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October 16, 2019

Costume Contacts: What Could Happen? A (Seriously Gross) Deep Dive!

Recently we posted a  how-to guide on buying and wearing Halloween contacts, but what exactly happens when you throw caution to the wind and buy them without a prescription or a proper fitting? Prep yourself for the dry heaves, because as it turns out, it’s next-level nasty. As we mentioned in our  previous blog, costume contacts (aka “Halloween contacts”) are considered to be medical devices by the FDA and are therefore illegal to sell without a prescription from an eye care professional (following a comprehensiveeye exam). In other words, don’t assume they’re only cosmetic (this isn’t hair dye, people). Purchasing cheap costume contacts off the dark web might seem like a great idea when you’re looking to save some moolah, but trust me, after you see some of the pictures on this blog post you’ll be seriously questioning yourbargain-hunting choices. 

Costume Contact Lens Risks
Symptoms
Corneal Abrasion
Decreased Vision, Severe Pain
Corneal Ulcer
Decreased Vision, Severe Pain
Corneal Infection
Decreased Vision, Severe Pain
Blindness
Decreased Vision
Corneal Hypoxia
Bloodshot Eyes
Allergic Reaction
Itchy, Watery Eyes

Costume Contacts And Corneal Abrasions

For those of us who didn’t go to optometry school, a corneal abrasion is fancy-shmancy eye doctor speak fora scratch on your cornea (your eye ball’s clear, protective outer layer). Ill-fitting costume contacts could lead to infections and cause pain, redness, tearing, discomfort, headaches and light sensitivity. See the actual! pictures below credit from  Moran Eye Center located in Utah and the  London School of Hygiene

Contact Lens Corneal Ulcer Halloween Contacts

To avoid this, visit an eye doctor who will prescribe you properly fitted lenses (“one-size-fits-all” contacts don’t actually exist). If you suspect that you have a corneal abrasion, it’s important to seek immediate medical attention to avoid a corneal ulcer (yeah, that’s as nasty as it sounds). Not sure what that is? Well, SINCE YOU ASKED…

Costume Contacts And Corneal Ulcers

A corneal ulcer is an open sore of the cornea, and they’re just as serious as they sound (we’re talking significant loss of vision or blindness). Ironically, corneal ulcers can often look like costume contacts themselves by turning the usually transparent cornea gray or white. Pretty cool if you’re trying to look like a zombie on purpose, NOT COOL AT ALL when it’s been caused by a contaminated or improperly fitted lenses. Symptoms can include, but are not limited to, itchy, watery eyes, pus-like discharge (ew), or a burning/stinging sensation, or extreme pain. The main culprit? Bacterial infections that are caused by improperly caring for your lenses, buying unprescribed lenses off the internet (or in a Halloween pop up store, for example) and/or sharing contacts with friends. If left untreated, corneal ulcers can lead to scarring and major, permanent vision loss. So, what happens if you wait too late for treatment?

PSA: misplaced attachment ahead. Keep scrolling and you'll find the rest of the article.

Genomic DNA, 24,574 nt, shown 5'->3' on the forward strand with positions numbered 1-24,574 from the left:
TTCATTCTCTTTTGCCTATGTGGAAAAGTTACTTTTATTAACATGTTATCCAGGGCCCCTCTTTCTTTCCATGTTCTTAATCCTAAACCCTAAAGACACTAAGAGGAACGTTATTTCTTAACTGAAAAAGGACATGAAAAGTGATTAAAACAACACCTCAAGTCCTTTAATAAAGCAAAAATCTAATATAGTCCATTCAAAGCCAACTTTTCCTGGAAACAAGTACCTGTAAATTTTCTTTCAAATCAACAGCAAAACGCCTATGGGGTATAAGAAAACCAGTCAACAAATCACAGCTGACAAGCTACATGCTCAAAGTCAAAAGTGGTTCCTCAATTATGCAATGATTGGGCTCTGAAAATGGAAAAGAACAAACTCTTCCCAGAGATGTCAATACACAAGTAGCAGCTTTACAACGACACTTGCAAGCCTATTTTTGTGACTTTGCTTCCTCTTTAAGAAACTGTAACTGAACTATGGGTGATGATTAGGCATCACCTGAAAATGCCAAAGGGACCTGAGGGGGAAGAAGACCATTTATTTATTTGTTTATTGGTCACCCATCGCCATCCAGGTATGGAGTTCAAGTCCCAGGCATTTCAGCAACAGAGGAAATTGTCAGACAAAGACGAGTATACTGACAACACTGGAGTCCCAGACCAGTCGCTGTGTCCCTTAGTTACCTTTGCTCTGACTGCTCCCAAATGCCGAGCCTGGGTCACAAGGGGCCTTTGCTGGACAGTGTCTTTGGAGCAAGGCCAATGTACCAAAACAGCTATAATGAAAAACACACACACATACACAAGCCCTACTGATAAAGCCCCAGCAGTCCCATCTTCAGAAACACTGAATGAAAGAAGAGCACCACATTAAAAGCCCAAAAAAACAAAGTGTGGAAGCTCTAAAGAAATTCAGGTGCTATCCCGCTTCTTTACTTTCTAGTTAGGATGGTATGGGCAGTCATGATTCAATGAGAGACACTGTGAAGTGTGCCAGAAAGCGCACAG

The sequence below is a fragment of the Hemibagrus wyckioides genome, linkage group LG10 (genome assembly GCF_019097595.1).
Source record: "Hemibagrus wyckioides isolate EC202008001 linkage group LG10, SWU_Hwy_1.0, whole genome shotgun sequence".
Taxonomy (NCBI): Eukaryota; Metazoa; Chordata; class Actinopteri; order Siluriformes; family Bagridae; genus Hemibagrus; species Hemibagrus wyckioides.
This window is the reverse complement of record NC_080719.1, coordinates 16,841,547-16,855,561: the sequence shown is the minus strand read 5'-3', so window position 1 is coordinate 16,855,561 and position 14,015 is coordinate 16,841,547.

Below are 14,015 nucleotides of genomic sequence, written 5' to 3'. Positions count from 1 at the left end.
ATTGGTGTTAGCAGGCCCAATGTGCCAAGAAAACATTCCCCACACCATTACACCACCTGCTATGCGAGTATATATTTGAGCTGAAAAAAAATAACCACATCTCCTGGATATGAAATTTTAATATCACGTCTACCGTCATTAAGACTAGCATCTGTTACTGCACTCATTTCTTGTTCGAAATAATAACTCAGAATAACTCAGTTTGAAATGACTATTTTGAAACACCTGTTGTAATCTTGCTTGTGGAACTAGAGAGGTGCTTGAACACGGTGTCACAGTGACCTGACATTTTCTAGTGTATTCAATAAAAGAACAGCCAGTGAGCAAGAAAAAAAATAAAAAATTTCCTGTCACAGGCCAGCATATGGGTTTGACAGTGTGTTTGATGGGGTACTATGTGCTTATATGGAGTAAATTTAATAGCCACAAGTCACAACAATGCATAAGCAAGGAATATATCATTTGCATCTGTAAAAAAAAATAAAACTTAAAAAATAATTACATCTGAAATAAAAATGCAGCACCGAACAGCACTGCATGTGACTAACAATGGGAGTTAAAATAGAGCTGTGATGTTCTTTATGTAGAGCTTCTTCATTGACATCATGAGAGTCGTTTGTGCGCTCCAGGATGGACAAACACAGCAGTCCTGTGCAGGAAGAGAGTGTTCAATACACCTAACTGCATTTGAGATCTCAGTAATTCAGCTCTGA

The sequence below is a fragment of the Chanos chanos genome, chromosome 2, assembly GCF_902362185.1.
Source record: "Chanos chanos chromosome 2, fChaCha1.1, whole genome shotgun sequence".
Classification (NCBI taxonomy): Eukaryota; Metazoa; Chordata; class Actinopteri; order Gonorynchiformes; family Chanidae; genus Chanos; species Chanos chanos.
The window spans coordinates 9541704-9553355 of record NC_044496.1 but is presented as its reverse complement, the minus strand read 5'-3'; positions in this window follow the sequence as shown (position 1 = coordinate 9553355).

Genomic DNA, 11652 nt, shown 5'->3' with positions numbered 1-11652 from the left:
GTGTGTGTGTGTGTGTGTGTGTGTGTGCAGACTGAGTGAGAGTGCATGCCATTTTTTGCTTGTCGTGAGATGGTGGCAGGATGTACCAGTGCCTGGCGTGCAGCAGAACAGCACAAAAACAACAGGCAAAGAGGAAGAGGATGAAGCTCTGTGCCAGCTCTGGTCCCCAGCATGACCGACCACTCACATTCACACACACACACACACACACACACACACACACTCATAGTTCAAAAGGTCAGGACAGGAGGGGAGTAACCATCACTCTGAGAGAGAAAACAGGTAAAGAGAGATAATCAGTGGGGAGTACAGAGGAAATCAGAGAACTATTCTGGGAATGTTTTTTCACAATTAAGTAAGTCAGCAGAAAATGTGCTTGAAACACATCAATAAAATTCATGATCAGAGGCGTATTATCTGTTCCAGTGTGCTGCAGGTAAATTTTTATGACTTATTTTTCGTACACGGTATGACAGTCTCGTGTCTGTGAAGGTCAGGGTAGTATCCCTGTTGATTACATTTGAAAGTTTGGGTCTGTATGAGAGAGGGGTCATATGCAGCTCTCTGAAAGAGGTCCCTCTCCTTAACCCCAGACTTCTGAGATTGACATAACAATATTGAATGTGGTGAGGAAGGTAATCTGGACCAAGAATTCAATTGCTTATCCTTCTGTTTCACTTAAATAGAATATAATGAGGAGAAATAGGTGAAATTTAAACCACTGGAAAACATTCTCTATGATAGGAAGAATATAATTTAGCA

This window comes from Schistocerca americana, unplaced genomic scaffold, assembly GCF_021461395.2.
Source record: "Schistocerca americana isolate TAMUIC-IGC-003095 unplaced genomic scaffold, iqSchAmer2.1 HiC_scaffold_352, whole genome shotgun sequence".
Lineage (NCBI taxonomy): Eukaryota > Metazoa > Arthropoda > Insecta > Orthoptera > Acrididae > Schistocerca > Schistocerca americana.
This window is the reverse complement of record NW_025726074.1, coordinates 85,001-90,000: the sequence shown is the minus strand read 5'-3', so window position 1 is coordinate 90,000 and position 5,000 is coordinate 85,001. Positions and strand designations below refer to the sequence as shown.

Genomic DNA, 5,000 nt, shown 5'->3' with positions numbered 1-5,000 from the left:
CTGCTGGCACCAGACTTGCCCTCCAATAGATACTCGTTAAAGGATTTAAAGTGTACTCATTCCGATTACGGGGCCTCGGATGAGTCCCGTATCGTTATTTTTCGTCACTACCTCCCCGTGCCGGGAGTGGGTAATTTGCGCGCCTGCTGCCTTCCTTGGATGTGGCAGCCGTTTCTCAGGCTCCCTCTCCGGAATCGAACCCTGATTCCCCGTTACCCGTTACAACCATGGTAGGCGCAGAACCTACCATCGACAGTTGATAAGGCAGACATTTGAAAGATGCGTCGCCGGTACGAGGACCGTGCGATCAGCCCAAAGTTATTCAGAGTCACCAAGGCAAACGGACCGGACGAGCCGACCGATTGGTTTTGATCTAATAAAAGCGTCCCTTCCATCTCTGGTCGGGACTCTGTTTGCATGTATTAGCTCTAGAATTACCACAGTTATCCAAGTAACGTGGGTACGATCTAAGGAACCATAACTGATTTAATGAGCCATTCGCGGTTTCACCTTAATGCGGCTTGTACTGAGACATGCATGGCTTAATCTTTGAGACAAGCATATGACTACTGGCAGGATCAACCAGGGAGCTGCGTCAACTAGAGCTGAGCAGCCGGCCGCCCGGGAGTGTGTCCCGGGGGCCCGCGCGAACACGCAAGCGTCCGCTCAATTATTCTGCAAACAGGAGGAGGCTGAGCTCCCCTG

Costume Contacts And Corneal Transplants

In the event that your cornea situation is totally the worst (your cornea sucks so bad that there’s no saving it), your eye doctor might recommend a corneal transplant in which the cornea is replaced with a donated, healthy cornea (this could be the entire cornea or only part of the cornea). Bear in mind, any unprescribed lenses that you buy that are not regulated by the FDA might be contaminated (not clean or incorrectly packaged) and are almost guaranteed not to not be the right size and shape. If you don’t think that people have been blinded by costume contacts,  think again.  See this video below from the FDA about the inherent dangers of costume contact lenses. 

 

In order to maintain  excellent eye health, there’s no cutting corners when it comes to costume contacts (or special-effects/decorative lenses of any kind). The rules are simple: no buying lenses off the internet without a proper fitting or a valid prescription, no sharing lenses, no swapping contacts for the night, and always follow an eye doctor’s instructions for wearing and caring for your lenses. Be sure to  schedule an appointment today be sure to avoid being haunted by  horrible eye health and have a happy (and safe) Halloween!


Face Shape Guide
Square face
Round face
Oval face
Heart face

A square face has defined angles and balanced lines along the forehead, chin and cheeks. An oval or round frame will complement these strong features and soften them. 

The width and height of a round face will be roughly similar. In order to elongate and play down the fullness of the cheeks, select a frame with strong angles and straight lines. 

An oval face is defined by higher cheekbones and a chin that is narrower than the forehead. Frames that sweep upward complement the cheekbones and slim down the jawline. 

A heart-shaped face has a long, pointed jawline, with the chin being the smallest feature. Over-sized frames complement this shape and balance out the forehead and narrow chin.